When I go to the Vogel plot of my ancestors I always say "I remember you." I say this because no one else will remember them.  Why would you think of them when you don't even know where their plots are?  The rest of my cousins were not close to my grandparents and they live in far away. My grandmother and grandfather have been gone since 1970 and 1972 respectively. Who thinks of them now that my dad and his sister are gone?  I do. 

I am still overcome with sadness to think that all of my many aunts and uncles and even a few cousins are now gone from this earth.  My mother was the last of her generation in our family when she died in 2016. So now my cousins and I are the matriarchs and patriarchs. Something you never imagine. It's a completely unique part of life when all those before you are gone. Life takes on a different meaning when you see another generation coming into the family as I do with my three grandchildren and my cousin's grandchildren. 

I recently read a novel that took place in post-war Germany. The main character visited a cemetery and inquired why graves were being dug up. She was told that they are dug up and replaced every thirty years because after thirty years no one remembers them. That's not particularly true these days, but it was a shocking reminder of the brevity of life.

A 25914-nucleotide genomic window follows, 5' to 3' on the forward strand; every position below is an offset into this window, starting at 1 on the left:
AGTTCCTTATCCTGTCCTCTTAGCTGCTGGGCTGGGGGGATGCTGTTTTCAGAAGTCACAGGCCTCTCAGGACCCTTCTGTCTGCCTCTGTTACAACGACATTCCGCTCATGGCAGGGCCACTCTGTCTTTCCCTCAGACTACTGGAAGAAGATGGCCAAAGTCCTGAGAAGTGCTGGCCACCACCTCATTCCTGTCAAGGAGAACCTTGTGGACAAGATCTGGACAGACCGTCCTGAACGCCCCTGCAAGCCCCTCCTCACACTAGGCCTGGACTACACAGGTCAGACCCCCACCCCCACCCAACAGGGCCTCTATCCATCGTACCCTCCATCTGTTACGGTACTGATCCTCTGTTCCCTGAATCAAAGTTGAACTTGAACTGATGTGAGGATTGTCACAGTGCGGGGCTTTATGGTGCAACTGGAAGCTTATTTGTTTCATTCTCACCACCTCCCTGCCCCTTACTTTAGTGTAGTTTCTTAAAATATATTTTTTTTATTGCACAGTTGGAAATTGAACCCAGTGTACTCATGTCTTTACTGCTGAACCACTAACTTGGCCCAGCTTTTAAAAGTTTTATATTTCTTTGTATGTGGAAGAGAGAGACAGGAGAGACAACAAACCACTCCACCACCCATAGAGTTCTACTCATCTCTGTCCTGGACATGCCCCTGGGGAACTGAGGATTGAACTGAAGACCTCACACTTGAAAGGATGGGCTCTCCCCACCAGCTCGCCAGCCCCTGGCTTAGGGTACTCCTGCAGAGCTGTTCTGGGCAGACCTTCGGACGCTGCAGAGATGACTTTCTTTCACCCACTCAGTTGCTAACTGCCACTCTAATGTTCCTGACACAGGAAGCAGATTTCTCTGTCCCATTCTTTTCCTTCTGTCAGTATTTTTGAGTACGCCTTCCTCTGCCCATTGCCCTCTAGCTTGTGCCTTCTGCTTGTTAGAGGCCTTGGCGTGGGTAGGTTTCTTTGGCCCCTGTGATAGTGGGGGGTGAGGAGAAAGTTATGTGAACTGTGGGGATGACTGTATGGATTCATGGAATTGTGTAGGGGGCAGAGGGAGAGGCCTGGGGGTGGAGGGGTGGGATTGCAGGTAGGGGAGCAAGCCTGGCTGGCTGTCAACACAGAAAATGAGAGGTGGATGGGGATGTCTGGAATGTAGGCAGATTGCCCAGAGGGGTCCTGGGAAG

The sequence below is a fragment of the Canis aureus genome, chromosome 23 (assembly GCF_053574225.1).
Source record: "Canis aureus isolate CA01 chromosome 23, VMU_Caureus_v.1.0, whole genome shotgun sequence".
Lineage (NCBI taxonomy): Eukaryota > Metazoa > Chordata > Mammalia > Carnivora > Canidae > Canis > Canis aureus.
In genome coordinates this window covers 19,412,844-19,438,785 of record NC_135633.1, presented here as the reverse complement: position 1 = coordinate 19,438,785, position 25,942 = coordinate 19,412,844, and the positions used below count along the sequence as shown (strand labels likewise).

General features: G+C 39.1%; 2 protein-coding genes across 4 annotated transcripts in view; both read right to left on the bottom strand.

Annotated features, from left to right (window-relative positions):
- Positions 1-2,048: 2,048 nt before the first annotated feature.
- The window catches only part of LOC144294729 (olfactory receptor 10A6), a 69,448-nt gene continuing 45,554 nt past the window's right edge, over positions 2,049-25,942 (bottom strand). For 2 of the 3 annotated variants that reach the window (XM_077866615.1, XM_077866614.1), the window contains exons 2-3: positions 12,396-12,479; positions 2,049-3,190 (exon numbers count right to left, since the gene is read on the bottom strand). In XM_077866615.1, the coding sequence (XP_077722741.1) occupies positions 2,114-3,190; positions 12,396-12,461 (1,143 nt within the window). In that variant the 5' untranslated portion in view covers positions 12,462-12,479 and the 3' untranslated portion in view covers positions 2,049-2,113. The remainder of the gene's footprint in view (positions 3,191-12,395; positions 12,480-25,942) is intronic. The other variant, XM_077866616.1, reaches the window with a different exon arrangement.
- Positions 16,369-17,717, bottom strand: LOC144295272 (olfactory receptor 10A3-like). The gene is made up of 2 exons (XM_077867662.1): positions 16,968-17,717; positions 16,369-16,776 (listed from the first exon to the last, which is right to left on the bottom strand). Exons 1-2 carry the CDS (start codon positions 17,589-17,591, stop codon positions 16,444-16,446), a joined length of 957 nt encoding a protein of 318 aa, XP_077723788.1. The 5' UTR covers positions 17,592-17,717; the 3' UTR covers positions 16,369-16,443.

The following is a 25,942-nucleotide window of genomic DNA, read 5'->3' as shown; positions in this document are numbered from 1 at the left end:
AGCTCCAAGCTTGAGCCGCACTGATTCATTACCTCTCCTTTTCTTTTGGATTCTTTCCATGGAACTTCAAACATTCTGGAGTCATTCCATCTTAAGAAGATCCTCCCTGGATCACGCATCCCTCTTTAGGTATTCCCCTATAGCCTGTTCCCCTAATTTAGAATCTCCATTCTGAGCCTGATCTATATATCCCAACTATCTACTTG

I recall my parents devotedly caring for the Vogel gravesites and I will do the same as long as I am able. No one else will. Every time I visit I will say, "I remember you" to each one there who lived and breathed and made it possible for me to be alive.  

Wednesday, May 2, 2018

A Friendship Lost

Have you ever lost a friend without knowing why?  The kind of friend you have everything in common with, the kind of friend who chose you to stand next to her as she married. A friend whose children were your children’s friends and you went on vacation together, made music with, a friend you loved and admired.

Then suddenly one day there was no more communication. No return calls, no accepted invitations, no more best friend for your daughter. Life was changing for both of you, but that shouldn’t have precluded a friendship, in fact, the situations created one more thing in common. You spend years in occasional mental and emotional confusion.

Many years later you see her at a movie theater and exchange a few pleasantries . You discover she lives only minutes from you, and that is a further injury to your heart. But it is clear nothing has changed. You send a letter asking for an explanation, but there is no reply. You must eventually let it go. But the thing is, you never really do. Years pass and it doesn’t come into your consciousness, but all of a sudden something will remind you of the mystery you will never solve. Then the relentless questions begin again, but there is no one to ask. You eliminate so many possibilities, but never come up with a possibility. 

Another decade goes by and with no apparent provocation one night you awaken with her on your mind. You have been on Facebook for ages but never thought to look her up. You are sure she is not the type to be on social media, but there she is. You send a message and she accepts the request, but again, does not reply.

Why are some things so impossible to let go, to accept? You only want to know the reason. What unforgivable thing did you do? You don’t really need any more friendships, but you needed hers.